Just when you’d started to wrap your head around the issues to do with third party cookies and GDPR, along comes something else to befuddle you. Server side tracking isn’t a new idea, but as data privacy, data ownership and GDPR compliance become increasingly important, it’s fast becoming a more attractive option to businesses reliant on the insights that data analytics can provide.

Tracking data is essential for many businesses in the digital sphere, but if you’re not a data genius you can be entirely forgiven for not having thought too hard about how this actually works. At what point is data collected? Directly from clients? Via a processor? What are the issues with these solutions?

We wouldn’t want to describe what follows as an idiot's guide, per se, but it’s certainly useful for anyone who feels they could do with a bit of a primer about the issues at stake. Read on.

OK. First things first. What IS server side tracking?

Simply put, it’s one way that data can be collected for analytics purposes. But of course, before it can be analysed, data needs to be tracked somehow, and the question is at what point this happens. Server side tracking means that this data is drawn directly from the user’s browser to - you’ve guessed it - your server, from where it can get processed.

So it’s server side tracking as opposed to…..?

Client side tracking (which is the standard practice right now). Here, data collected for analytics purposes is transferred from the user’s browser to third parties like Facebook or Google Analytics directly.

What’s the issue with that then?

In one word: security. The recent issues with Google Analytics and their compliance (or not) with GDPR guidance has prompted many to scrutinise security of such arrangements.

As a case in point, third party cookies illustrate this issue pretty well. Cookies have been key to tracking activities, but, of course, third party cookies are in flux ever since Google announced back in 2020 that it would be phasing out this technology (though this isn’t likely to happen until 2023), and this uncertainty has forced people to reconsider alternatives.

“Cookies are commonly processed by Javascript code and their data sent utilising tracking ‘pixels’ which have been magically built into your website by the coding elves. It’s these things which allow companies to see what their clients are doing, enable ads to be served to appropriate audiences, and remember what your users have clicked on. All the stuff, in short, which makes the browsing experience trackable, and enables you to respond more effectively to users’ behaviour, needs and expectations.” - Dragutin Miletic, CTO at smartocto

Server side tracking adds a layer of security, essential under the GDPR regulations

It’s easy to see why this kind of technology has been vital for advertisers - and why security concerns may ultimately have ramifications on business efficacy.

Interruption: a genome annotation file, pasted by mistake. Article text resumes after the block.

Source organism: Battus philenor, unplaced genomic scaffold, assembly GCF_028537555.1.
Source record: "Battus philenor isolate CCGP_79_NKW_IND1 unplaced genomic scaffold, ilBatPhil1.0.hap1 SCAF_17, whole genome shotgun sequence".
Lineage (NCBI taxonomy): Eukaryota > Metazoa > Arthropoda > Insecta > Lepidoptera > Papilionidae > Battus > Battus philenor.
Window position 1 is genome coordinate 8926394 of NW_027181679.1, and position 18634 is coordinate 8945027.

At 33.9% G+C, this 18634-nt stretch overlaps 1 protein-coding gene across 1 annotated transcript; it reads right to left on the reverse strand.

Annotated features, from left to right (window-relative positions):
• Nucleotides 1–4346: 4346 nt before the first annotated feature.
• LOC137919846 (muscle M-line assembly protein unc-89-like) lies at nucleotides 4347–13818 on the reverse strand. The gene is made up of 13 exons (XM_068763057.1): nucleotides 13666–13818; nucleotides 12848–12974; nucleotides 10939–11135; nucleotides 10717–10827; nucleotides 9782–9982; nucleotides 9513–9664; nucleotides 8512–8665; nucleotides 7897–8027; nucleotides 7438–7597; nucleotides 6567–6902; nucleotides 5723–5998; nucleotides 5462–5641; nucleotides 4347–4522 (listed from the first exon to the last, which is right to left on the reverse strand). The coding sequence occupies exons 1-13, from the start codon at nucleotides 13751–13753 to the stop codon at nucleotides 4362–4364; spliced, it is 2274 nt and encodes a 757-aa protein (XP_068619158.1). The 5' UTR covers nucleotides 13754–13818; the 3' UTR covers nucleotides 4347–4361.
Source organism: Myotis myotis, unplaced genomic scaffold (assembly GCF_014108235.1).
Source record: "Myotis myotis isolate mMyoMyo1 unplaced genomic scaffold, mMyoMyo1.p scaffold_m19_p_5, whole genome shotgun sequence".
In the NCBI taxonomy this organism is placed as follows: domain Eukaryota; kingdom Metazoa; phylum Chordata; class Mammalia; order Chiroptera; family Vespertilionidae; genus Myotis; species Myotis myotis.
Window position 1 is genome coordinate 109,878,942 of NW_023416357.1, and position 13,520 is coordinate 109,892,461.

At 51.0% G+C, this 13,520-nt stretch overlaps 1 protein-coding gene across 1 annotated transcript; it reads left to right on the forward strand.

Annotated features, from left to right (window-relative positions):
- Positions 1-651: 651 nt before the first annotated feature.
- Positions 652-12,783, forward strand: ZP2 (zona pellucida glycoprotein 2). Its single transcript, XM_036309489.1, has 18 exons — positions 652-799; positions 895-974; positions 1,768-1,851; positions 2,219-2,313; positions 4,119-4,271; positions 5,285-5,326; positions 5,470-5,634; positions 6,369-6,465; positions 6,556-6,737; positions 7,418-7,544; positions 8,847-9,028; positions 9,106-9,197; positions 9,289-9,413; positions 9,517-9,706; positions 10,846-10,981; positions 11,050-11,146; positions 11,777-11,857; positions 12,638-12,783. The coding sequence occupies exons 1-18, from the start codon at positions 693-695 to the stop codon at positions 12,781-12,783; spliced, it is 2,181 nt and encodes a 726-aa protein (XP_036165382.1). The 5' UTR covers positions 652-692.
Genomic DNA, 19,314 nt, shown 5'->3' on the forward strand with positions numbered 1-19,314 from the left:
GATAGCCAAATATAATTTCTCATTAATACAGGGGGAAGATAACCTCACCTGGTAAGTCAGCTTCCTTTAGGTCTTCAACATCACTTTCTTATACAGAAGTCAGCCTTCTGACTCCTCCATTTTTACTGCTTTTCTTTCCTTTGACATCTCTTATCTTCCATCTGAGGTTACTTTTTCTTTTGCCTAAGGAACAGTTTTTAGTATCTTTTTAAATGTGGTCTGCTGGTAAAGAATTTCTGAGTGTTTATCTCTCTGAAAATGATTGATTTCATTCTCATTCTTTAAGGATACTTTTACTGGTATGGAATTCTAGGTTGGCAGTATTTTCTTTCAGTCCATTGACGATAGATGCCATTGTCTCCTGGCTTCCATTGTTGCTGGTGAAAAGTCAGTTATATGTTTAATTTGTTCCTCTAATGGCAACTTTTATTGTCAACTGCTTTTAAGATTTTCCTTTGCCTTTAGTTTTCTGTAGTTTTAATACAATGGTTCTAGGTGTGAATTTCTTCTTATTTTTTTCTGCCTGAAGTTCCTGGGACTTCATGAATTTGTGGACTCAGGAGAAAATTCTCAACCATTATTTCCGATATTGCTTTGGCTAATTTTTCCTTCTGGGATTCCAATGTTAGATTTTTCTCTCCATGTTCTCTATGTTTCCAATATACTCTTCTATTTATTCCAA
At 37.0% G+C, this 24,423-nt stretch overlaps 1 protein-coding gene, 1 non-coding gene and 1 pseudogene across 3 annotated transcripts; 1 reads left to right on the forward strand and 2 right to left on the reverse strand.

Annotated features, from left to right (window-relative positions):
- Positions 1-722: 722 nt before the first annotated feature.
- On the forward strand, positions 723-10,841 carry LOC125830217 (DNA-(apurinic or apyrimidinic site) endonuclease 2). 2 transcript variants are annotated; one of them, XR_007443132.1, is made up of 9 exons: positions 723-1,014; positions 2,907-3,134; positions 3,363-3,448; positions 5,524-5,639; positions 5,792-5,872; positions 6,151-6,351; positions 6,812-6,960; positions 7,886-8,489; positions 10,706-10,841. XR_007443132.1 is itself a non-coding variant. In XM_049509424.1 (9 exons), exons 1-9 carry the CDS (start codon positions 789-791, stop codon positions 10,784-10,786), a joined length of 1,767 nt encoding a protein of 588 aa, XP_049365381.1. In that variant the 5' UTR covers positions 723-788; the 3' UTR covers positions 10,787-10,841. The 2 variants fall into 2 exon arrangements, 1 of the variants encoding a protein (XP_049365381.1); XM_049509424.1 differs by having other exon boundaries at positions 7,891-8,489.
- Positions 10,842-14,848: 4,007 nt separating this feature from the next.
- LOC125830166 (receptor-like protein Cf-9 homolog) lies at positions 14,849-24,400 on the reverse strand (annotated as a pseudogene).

With server side tracking your client data goes through you first, before it goes to the data processing layer (Google Analytics, Facebook, smartocto). This gives you - the client - an added layer of security, essential under the GDPR regulations: you maintain control of your data. And - if that wasn’t enough - it moves the act of processing from the consumer’s device, to the cloud.

Can this help with GDPR compliance?

It gives you - and by extension your users - the reassurance that data is kept, controlled and managed within your organisation, without the risk of it being sold or moved out of the European region. It’s no coincidence that Server Side Tracking is being innovated within this area.

What are the upsides to switching to (or using) server side tracking?

  • It gives you greater control of what data is processed, and how
  • It improves the quality of your data as you’re not affected by ad blockers
  • It is a GDPR compliant solution - you stay responsible for your data
  • It’s speedier. Because the processing load is moved from device to cloud, apps and devices will see an improvement in their performance making for a better user experience

How about the downsides?

  • Client side tracking has long been the norm: some platforms may only support this type of tracking
  • It’s likely you’ll need specialist support to set up and maintain a server side tracking system

What does this have to do with smartocto?

We’ve been working on adopting this solution after a few clients requested this approach. Now, you have a choice.

Here’s Dragutin again: “Typically, smartocto uses a JavaScript-based tracking code for its tracking purposes.

However, that’s not the only way we can collect data. Smartocto also offers Mobile App tracking using our SDKs or by following instructions for custom implementations of your own.

With that said, clients may also be able to implement server side tracking by following custom implementation instructions which we can provide, and do so with our guidance during the whole process.”

So yes, all this means that it’s possible to implement server side tracking at your organisation, if you’d prefer it done that way. Several of our clients are already changing their approach and we’re implementing server side tracking for them.

Get in touch with us if you have any questions about this - we’re here to help, to listen, and work with you.